Later, in the hospital, Paul sits with David and tells him he’ll protect him and make him better. He waits for the nurse to get called away and then cuts off a slice of his arm to feed David. Yum. So apparently, Laura was right all along – the cult is very real, and Paul is a part of it. Paul says that no one can know who David really is – and it turns out that Paul killed Jimmy to silence him. Paul tells David he’ll never be alone again and that his father’s there for him now. And then David rises out of bed and hugs the horned beast, calling it “Daddy” and resting his head on its shoulder.
I wouldn’t say that Son is entirely successful as a total package – Emile Hirsch is woefully underutilized, and something about the whole thing just feels a little bit lacking. That said, it is absolutely worth watching for Andi Matichak’s performance – and the amazing interaction between her and Luke Blumm’s David.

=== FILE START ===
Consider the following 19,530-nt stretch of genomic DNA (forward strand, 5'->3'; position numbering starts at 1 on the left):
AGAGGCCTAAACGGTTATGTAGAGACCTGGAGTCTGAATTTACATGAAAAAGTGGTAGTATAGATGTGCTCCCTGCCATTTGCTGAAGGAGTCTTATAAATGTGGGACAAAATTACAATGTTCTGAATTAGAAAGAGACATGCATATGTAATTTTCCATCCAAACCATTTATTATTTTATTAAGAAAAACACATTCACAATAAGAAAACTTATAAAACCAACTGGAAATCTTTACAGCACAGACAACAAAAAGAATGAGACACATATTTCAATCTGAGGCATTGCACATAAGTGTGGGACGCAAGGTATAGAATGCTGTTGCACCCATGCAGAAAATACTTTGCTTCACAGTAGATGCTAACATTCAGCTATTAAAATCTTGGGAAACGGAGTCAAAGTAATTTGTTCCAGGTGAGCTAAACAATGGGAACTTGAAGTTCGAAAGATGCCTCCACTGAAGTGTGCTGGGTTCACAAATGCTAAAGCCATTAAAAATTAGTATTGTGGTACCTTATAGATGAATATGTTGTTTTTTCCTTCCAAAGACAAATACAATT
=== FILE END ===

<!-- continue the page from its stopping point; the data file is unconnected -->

The entire thing hinges on whether you find Laura to be credible – and what’s really cool is that Matichak makes Laura believable, both as a mother trying to protect her child – and as someone who’s suppressed her own severe trauma and maybe having a psychotic break. Director Ivan Kavanagh does a good job at setting up both versions of the story as believable – and it’s not until the very end that you get a definitive answer.
Kavanagh also isn’t shy about the blood and gore, which makes David’s homicidal, cannibalistic spells all the more horrific. But when he isn’t “sick,” he’s the sweetest kid you ever saw. The scene where he tells Laura about the flying dream and the world cracking in half is all at once lovely, heartbreaking and terrifying – an outstanding piece of acting on both Matichak and Blumm’s parts. Son makes me even more excited for Matichak’s upcoming Halloween Kills. I can only hope that she gets more lead roles in the future – as she’s clearly shown here that she can carry the weight.
Written and directed by: Ivan Kavanagh
Release Date: Mar. 5, 2020
Rating: Not Rated
Run Time: 98 min
Distributors: RLJE Films, Shudder